Zircon is a mineral belonging to the non-silicate group and is a source of metallic zirconium. Its chemical name is zirconium silicate and its chemical formula is ZrSiO4. Zircon precipitates from silicate melts and has relatively high concentrations of high field incompatible elements. For example, hafnium is almost always present in amounts between 1 and 4%. The crystal structure of zircon is a tetragonal crystal system. The natural colour of zircon ranges from colourless, golden yellow, red, brown, blue and green.
The name derives from the Persian zargun, which means "golden hue". This word is changed to "jargoon", a term applied to light-coloured zircons. The English word "zircon" is derived from Zirkon, which is the German adaptation of this word. Yellow, orange and red zircon is also known as "hyacinth", from the hyacinthus flower, whose name is of ancient Greek origin.
Clear zircon is a well-known form of semi-precious gemstone, favoured for its high specific gravity (between 4.2 and 4.86) and adamantine lustre. Because of its high refractive index (1.92), it has sometimes been used as a substitute for diamond, although it does not have quite the same colour play as a diamond. Zircon is the heaviest of gemstones, sinking easily even in very viscous liquids. Mohs hardness is between that of quartz and topaz, at 7.5 on the 10-point scale, though below that of similar artificial zircon stones. Zircons can sometimes lose their inherent colour after prolonged exposure to strong sunlight, which is unusual in a gemstone. It is immune to acid attack, with the exception of sulfuric acid and only when ground to a fine powder.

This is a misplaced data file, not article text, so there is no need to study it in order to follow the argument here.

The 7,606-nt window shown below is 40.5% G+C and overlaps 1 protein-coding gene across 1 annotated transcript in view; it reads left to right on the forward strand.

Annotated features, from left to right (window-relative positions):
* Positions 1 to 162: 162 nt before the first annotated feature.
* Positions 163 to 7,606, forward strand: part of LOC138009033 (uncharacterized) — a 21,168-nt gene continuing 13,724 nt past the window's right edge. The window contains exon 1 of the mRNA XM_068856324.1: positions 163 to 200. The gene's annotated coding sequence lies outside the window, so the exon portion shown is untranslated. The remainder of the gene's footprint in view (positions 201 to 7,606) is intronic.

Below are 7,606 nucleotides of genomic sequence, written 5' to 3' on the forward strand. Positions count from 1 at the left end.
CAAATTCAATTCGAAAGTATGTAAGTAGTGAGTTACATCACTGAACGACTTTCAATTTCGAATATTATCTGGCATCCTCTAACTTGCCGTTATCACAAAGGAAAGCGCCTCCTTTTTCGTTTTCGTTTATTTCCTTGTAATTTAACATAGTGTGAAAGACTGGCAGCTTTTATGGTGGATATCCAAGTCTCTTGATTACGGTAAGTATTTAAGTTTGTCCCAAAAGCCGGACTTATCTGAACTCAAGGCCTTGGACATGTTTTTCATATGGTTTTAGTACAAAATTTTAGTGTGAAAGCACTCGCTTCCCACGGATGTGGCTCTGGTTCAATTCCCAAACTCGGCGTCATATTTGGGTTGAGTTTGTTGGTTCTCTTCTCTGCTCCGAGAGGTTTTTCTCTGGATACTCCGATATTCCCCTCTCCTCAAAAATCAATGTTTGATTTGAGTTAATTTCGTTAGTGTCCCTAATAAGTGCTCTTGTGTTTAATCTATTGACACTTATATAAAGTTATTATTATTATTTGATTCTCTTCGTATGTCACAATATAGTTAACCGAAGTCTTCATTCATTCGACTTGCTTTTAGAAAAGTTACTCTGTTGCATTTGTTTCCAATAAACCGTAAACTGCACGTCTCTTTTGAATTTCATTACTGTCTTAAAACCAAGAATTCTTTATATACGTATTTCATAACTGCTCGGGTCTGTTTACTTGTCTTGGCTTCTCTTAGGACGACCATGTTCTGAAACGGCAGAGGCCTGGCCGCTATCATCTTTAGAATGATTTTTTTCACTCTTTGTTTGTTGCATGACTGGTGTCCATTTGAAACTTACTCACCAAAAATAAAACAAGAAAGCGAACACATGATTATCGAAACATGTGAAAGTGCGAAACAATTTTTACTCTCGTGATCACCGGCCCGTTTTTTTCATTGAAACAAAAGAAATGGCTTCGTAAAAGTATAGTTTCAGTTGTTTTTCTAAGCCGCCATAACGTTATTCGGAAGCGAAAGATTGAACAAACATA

The value of a zircon gemstone depends largely on its colour, clarity and size. Before World War II, blue zircons (the most valuable color) were available from many gemstone suppliers in sizes between 15 and 25 carats; since then, stones even as large as 10 carats have become very rare, especially in the most desirable color varieties.
Warning! Don't confuse natural zircon with cubic zirconia, popularly known as "zirconium", which is a laboratory-created stone that natural zircon bears only a passing resemblance to in name.